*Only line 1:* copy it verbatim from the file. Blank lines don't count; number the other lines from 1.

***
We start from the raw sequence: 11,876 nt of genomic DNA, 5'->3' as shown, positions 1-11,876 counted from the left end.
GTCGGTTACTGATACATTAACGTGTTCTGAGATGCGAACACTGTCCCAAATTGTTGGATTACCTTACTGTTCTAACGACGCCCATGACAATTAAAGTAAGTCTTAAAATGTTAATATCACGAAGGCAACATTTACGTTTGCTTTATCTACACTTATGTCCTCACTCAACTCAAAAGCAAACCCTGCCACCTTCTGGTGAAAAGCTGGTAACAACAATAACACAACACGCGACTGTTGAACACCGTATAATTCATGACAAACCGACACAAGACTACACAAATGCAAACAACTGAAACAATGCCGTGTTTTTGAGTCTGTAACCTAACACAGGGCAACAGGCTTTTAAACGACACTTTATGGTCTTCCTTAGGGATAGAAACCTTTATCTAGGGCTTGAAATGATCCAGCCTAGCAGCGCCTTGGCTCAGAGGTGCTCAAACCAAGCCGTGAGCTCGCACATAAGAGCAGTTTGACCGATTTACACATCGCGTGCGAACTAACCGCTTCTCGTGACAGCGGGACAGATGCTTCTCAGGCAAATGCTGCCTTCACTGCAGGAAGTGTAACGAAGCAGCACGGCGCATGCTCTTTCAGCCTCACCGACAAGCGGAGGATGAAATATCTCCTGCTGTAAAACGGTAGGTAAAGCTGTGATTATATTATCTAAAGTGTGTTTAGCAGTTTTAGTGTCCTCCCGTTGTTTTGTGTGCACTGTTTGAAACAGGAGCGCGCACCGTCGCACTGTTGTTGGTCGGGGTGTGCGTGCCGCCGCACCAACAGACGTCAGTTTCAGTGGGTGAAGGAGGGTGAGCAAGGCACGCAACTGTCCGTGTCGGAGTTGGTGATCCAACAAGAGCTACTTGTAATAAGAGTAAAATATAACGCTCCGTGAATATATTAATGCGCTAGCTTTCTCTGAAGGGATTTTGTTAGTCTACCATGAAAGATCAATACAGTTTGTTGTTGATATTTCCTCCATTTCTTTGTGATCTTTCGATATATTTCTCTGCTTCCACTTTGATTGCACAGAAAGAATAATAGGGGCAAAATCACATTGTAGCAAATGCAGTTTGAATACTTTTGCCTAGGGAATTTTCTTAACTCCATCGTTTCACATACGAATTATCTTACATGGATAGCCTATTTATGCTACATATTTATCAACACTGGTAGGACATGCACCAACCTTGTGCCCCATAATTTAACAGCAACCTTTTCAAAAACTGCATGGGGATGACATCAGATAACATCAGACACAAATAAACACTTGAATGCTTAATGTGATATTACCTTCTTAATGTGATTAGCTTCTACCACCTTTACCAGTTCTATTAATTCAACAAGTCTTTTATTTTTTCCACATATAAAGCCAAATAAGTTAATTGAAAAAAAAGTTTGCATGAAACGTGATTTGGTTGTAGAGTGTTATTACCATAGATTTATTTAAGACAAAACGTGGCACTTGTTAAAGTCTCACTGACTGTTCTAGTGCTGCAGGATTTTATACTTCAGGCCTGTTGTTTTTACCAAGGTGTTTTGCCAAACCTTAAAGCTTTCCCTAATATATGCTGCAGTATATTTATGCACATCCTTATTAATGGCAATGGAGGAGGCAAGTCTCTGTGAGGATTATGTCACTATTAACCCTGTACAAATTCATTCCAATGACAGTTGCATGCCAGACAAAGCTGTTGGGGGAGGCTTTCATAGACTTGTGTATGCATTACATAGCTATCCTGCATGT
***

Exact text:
We start from the raw sequence: 11,876 nt of genomic DNA, 5'->3' as shown, positions 1-11,876 counted from the left end.